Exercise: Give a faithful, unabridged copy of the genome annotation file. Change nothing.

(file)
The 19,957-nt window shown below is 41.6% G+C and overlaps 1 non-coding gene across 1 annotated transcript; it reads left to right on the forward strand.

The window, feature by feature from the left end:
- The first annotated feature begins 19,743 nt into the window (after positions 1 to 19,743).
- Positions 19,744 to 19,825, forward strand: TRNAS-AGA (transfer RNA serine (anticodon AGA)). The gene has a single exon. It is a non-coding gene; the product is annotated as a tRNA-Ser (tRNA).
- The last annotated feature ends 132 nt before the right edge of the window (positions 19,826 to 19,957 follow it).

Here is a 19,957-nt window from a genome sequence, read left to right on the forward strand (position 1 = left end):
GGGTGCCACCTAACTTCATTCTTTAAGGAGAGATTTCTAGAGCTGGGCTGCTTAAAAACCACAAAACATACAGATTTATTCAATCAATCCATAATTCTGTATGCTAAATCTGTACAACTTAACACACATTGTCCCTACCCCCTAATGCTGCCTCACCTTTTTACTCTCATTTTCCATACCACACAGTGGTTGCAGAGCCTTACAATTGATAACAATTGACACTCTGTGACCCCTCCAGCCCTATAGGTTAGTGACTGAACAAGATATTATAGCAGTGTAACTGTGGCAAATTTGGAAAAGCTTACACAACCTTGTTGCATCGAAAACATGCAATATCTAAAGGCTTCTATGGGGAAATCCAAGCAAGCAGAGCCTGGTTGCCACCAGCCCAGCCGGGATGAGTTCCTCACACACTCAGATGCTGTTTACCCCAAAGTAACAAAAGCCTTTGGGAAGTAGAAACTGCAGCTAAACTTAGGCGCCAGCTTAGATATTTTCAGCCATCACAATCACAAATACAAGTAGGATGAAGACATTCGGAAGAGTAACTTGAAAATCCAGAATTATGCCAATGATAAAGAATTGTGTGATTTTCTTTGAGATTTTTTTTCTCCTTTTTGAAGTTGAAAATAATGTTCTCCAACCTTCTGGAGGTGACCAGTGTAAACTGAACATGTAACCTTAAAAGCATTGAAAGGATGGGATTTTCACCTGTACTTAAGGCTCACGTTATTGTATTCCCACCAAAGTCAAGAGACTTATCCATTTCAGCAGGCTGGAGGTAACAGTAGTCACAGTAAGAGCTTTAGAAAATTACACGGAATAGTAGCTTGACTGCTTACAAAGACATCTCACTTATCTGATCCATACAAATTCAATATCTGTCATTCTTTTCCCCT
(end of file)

The 19,957-nt window shown below is 41.6% G+C and overlaps 1 non-coding gene across 1 annotated transcript; it reads left to right on the forward strand.

The window, feature by feature from the left end:
- The first annotated feature begins 19,743 nt into the window (after positions 1 to 19,743).
- Positions 19,744 to 19,825, forward strand: TRNAS-AGA (transfer RNA serine (anticodon AGA)). The gene has a single exon. It is a non-coding gene; the product is annotated as a tRNA-Ser (tRNA).
- The last annotated feature ends 132 nt before the right edge of the window (positions 19,826 to 19,957 follow it).

Here is a 19,957-nt window from a genome sequence, read left to right on the forward strand (position 1 = left end):
GGGTGCCACCTAACTTCATTCTTTAAGGAGAGATTTCTAGAGCTGGGCTGCTTAAAAACCACAAAACATACAGATTTATTCAATCAATCCATAATTCTGTATGCTAAATCTGTACAACTTAACACACATTGTCCCTACCCCCTAATGCTGCCTCACCTTTTTACTCTCATTTTCCATACCACACAGTGGTTGCAGAGCCTTACAATTGATAACAATTGACACTCTGTGACCCCTCCAGCCCTATAGGTTAGTGACTGAACAAGATATTATAGCAGTGTAACTGTGGCAAATTTGGAAAAGCTTACACAACCTTGTTGCATCGAAAACATGCAATATCTAAAGGCTTCTATGGGGAAATCCAAGCAAGCAGAGCCTGGTTGCCACCAGCCCAGCCGGGATGAGTTCCTCACACACTCAGATGCTGTTTACCCCAAAGTAACAAAAGCCTTTGGGAAGTAGAAACTGCAGCTAAACTTAGGCGCCAGCTTAGATATTTTCAGCCATCACAATCACAAATACAAGTAGGATGAAGACATTCGGAAGAGTAACTTGAAAATCCAGAATTATGCCAATGATAAAGAATTGTGTGATTTTCTTTGAGATTTTTTTTCTCCTTTTTGAAGTTGAAAATAATGTTCTCCAACCTTCTGGAGGTGACCAGTGTAAACTGAACATGTAACCTTAAAAGCATTGAAAGGATGGGATTTTCACCTGTACTTAAGGCTCACGTTATTGTATTCCCACCAAAGTCAAGAGACTTATCCATTTCAGCAGGCTGGAGGTAACAGTAGTCACAGTAAGAGCTTTAGAAAATTACACGGAATAGTAGCTTGACTGCTTACAAAGACATCTCACTTATCTGATCCATACAAATTCAATATCTGTCATTCTTTTCCCCT